- Date published:
- Author:Brian Wood
Mirror, mirror, on the wall, who’s the juiciest target of them all?
Evidently it’s the energy sector, which faced 54% of all incidents investigated by the DHS Cyber Emergency Response Team in an 8-month period between Oct 2012 and May 2013.
The article below was published in Canadian Underwriter — one of my very favorite online Canadian insurance and risk publications.
Emphasis in red added by me.
Brian Wood, VP Marketing
Cyber risk for U.S. power, utilities companies increasing
Critical infrastructure in the United States, and in the power and utilities sector in particular, is facing an increase in cyber attacks, leading to stronger regulation and the need for insurance coverage, according to a briefing from Marsh.
The energy industry faced more cyber attacks between October 2012 and May 2013 than any other sector, based on data from the Department of Homeland Security’s Cyber Emergency Response Team, according to the report. Of more than 200 incidents investigated during that time, 54% were in the energy sector.
“A power grid interruption as a result of a cyber attack has the potential to cost utilities and other infrastructure facilities millions of dollars in lost revenue, regulatory fines, and additional expenses to restore operations and to improve cyber securities defenses, not to mention reputational damage,” Matt McCabe, a senior advisory specialist within Marsh’s Network Security and Privacy Practice noted in a statement.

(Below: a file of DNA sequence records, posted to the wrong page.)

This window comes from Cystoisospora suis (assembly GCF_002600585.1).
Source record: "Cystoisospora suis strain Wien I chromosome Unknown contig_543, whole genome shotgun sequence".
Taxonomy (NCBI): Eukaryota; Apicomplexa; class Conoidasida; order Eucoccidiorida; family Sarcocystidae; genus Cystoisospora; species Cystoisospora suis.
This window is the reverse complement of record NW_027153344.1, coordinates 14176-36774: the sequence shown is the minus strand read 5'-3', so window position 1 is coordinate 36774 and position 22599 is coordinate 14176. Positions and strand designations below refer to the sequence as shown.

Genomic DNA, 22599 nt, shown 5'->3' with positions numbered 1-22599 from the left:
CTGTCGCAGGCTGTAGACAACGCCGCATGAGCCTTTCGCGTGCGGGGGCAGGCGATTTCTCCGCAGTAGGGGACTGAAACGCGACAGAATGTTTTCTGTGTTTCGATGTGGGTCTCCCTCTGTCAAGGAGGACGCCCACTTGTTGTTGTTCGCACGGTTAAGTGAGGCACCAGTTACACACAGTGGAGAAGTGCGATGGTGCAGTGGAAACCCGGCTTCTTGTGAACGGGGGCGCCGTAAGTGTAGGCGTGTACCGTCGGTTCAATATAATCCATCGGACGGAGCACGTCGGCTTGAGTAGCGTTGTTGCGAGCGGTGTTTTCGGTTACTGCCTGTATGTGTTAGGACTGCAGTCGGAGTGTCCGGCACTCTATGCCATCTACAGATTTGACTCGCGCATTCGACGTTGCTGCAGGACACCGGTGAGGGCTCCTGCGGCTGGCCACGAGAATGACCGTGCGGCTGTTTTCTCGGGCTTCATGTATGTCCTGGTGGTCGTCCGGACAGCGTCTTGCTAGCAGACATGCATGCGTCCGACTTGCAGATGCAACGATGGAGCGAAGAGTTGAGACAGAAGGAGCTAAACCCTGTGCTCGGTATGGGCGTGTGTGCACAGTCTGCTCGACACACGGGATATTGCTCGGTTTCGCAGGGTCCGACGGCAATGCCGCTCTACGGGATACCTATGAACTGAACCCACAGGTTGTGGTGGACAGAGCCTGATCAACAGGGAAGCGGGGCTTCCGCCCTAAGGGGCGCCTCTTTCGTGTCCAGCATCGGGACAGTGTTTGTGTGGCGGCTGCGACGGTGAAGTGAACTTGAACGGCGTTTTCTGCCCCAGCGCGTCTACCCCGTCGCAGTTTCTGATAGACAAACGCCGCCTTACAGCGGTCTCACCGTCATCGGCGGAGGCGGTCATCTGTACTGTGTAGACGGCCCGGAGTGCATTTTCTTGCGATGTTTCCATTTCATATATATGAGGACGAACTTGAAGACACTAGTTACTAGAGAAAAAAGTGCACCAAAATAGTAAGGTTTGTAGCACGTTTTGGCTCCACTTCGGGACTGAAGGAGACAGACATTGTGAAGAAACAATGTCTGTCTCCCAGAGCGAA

“The incidents have also prompted the federal government to propose stronger cyber security practices for utilities and other infrastructure owners and operators.”
Those include a move by the Federal Energy Regulatory Commission (FERC) in April to adopt new standards that address criticism that cyber security oversight relies on both voluntary and compulsory practices, the report suggests.
“In 2011, the Securities and Exchange Commission released guidance for all publicly traded firms – including energy companies – instructing them to disclose material cyber risks to investors in their quarterly and annual financial statements,” the briefing also notes.
Along with seeking out cyber insurance policies, Marsh also recommends that firms emphasize employee training regarding cyber threats.
“Organizations should ensure that only proven technology is used to protect their control systems, and should engage in penetration testing – at all levels – of security systems and firewalls,” along with period threat assessment reviews, the briefing adds.
“The volume of cyber attacks on critical infrastructure, along with regulatory and legal scrutiny, is only likely to grow. Utilities and other operators, in consultation with their risk and insurance advisors, will need to remain diligent to manage the complex financial and regulatory risks posed by cyber exposures and to protect vital systems and assets from outside attacks.”